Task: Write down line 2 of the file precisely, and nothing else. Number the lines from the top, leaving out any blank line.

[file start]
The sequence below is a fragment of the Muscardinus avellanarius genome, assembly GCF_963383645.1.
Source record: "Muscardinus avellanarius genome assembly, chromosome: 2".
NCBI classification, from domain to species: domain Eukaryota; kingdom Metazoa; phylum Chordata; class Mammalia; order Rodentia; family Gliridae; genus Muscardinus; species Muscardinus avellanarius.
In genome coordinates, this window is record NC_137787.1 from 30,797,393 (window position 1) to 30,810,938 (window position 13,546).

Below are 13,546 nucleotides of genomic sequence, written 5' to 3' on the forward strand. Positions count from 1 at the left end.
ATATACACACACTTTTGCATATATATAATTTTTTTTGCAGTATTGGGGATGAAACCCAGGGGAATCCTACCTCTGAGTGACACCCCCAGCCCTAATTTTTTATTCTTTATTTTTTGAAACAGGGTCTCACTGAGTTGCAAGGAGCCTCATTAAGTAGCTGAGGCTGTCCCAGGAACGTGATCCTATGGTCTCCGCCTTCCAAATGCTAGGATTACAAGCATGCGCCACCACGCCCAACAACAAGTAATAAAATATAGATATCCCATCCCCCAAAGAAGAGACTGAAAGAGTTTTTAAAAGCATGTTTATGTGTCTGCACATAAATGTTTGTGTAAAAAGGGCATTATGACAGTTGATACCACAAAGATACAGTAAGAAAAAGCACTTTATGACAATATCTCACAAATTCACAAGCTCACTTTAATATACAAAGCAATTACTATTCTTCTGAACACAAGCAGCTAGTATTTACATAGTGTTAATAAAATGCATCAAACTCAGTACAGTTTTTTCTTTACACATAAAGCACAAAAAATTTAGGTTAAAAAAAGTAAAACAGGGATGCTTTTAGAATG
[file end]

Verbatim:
Source record: "Muscardinus avellanarius genome assembly, chromosome: 2".